Region
Sub-Saharan Africa

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"This report by the Tony Elumelu Foundation focuses on the challenges and opportunities facing young agricultural entrepreneurs. It contains a comprehensive analysis of Africa's entrepreneurial ecosystem and discusses challenges and opportunities that African start-ups face along the agricultural value chain."

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"Over the course of twelve months in 2018, we worked on the ground with 15 entrepreneur support organizations (ESOs), interviewed more than 80 ESOs, and engaged more than 1,000 stakeholders, from entrepreneurs to investors to government leaders. We learned that the entrepreneur support sector in Africa has an opportunity for better communication and collaboration. ESOs are growing businesses - much like the startups they serve. We need to focus on resourcing and strengthening existing hubs, rather than creating new ones."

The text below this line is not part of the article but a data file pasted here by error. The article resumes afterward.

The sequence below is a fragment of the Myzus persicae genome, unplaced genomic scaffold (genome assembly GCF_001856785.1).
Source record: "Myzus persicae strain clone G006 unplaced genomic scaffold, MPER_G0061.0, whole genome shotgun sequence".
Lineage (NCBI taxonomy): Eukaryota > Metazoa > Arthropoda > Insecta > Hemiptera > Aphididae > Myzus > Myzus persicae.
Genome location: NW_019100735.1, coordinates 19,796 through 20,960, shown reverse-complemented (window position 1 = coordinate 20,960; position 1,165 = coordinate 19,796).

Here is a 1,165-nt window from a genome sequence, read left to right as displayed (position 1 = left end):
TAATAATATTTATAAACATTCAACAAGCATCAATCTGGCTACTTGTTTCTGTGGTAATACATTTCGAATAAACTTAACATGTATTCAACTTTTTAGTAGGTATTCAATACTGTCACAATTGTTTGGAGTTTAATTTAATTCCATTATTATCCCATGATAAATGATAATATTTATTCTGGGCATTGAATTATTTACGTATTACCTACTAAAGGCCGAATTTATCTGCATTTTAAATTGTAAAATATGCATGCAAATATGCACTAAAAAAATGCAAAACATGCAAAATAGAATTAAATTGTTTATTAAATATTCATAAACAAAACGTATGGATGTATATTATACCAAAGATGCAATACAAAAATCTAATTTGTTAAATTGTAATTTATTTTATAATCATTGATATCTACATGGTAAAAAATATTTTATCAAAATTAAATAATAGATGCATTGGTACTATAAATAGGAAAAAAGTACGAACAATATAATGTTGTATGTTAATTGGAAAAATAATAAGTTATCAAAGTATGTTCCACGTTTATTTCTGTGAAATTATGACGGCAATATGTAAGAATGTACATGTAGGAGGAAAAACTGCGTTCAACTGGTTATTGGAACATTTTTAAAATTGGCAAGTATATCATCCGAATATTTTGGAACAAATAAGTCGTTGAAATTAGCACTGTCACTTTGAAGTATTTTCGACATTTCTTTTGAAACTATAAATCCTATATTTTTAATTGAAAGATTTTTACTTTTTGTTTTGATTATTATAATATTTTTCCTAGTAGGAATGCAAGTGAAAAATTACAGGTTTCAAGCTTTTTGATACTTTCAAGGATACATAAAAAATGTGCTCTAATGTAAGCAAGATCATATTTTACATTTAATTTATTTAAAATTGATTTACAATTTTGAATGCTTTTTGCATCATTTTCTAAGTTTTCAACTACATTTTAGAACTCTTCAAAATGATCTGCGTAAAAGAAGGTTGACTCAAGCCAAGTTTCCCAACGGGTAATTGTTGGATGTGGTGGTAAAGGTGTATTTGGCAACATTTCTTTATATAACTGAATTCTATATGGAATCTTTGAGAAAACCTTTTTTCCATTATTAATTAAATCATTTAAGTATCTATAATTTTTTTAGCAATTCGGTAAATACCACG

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"The study was set in rural markets in Kenya with the objective of testing how the GET Ahead programme affects the profitability, growth and survival of female-owned businesses, and to evaluate whether any gains in profitability come at the expense of other business owners. A year-and-a-half after the training had taken place, a mentoring intervention was randomly assigned among trained women to test whether additional group-based and in-person support strengthens the impacts of training on intended outcomes."